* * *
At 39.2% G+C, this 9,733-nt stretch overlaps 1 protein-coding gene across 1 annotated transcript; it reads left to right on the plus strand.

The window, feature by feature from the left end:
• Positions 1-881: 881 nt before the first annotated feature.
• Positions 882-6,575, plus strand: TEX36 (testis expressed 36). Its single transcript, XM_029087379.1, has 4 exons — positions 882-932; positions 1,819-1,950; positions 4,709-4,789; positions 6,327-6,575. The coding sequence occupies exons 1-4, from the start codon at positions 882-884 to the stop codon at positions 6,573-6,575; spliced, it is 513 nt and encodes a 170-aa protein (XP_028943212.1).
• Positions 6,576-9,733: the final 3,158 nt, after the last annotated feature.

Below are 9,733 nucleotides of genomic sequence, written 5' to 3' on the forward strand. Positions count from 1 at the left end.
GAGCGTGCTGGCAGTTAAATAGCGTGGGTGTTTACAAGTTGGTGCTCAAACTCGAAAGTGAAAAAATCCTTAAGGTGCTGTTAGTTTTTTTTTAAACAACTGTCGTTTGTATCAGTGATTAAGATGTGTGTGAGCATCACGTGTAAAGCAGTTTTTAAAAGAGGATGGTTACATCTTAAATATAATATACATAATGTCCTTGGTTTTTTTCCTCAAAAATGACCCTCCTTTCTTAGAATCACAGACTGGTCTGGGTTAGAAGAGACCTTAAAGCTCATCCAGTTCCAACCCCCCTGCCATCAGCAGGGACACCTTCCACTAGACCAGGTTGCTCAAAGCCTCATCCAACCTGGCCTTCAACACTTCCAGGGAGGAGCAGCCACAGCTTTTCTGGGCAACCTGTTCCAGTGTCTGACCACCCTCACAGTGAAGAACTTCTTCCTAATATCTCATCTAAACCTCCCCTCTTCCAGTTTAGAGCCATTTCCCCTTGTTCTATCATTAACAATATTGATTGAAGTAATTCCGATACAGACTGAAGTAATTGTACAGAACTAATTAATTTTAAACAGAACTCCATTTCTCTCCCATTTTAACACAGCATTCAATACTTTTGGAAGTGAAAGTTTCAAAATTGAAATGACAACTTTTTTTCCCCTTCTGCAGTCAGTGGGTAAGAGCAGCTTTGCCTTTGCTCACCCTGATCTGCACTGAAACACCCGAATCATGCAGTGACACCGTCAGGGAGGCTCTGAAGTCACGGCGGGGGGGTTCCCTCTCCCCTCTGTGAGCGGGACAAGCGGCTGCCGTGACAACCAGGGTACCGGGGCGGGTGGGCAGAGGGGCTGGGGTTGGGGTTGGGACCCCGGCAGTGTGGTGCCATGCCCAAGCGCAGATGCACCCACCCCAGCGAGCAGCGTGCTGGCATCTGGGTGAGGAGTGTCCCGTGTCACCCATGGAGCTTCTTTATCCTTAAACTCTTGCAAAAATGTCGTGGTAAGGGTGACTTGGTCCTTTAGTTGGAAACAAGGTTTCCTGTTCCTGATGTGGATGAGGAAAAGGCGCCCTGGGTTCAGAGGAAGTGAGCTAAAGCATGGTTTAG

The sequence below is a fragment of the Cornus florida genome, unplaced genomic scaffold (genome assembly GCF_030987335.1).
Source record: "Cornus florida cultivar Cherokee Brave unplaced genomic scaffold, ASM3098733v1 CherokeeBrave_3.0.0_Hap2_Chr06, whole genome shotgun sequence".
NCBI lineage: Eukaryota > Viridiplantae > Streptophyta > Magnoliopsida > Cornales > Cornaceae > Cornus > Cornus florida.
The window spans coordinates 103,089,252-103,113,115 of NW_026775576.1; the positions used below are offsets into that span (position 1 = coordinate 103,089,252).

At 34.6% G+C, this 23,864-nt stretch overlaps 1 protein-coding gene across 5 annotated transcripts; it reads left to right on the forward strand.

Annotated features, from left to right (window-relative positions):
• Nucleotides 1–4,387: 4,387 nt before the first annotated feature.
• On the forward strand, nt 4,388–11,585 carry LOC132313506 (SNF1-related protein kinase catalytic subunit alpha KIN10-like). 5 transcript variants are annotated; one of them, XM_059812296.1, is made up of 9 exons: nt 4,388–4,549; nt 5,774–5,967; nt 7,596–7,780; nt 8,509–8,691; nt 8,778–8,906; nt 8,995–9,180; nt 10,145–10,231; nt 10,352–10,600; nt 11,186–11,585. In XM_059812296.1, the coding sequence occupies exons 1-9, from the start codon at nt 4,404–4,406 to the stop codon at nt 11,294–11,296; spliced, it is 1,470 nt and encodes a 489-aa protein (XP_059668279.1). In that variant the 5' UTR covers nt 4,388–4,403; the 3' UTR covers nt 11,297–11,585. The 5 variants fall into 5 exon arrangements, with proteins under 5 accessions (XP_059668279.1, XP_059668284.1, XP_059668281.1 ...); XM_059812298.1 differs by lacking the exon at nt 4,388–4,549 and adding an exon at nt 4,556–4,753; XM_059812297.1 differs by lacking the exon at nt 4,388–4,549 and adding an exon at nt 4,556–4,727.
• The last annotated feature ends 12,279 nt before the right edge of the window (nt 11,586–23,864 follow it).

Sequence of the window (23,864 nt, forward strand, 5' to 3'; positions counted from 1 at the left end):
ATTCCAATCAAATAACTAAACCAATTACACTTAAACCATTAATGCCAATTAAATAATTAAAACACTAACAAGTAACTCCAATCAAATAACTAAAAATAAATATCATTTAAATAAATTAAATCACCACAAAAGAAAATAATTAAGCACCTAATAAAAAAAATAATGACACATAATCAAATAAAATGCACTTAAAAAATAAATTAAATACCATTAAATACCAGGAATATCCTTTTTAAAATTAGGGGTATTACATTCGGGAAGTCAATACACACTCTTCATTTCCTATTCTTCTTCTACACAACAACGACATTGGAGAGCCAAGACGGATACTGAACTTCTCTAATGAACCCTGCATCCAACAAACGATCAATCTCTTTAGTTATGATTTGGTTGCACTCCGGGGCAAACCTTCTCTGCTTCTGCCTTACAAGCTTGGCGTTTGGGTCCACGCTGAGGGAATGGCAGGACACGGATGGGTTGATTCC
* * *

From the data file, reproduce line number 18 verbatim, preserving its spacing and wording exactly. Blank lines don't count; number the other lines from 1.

ATTCCAATCAAATAACTAAACCAATTACACTTAAACCATTAATGCCAATTAAATAATTAAAACACTAACAAGTAACTCCAATCAAATAACTAAAAATAAATATCATTTAAATAAATTAAATCACCACAAAAGAAAATAATTAAGCACCTAATAAAAAAAATAATGACACATAATCAAATAAAATGCACTTAAAAAATAAATTAAATACCATTAAATACCAGGAATATCCTTTTTAAAATTAGGGGTATTACATTCGGGAAGTCAATACACACTCTTCATTTCCTATTCTTCTTCTACACAACAACGACATTGGAGAGCCAAGACGGATACTGAACTTCTCTAATGAACCCTGCATCCAACAAACGATCAATCTCTTTAGTTATGATTTGGTTGCACTCCGGGGCAAACCTTCTCTGCTTCTGCCTTACAAGCTTGGCGTTTGGGTCCACGCTGAGGGAATGGCAGGACACGGATGGGTTGATTCC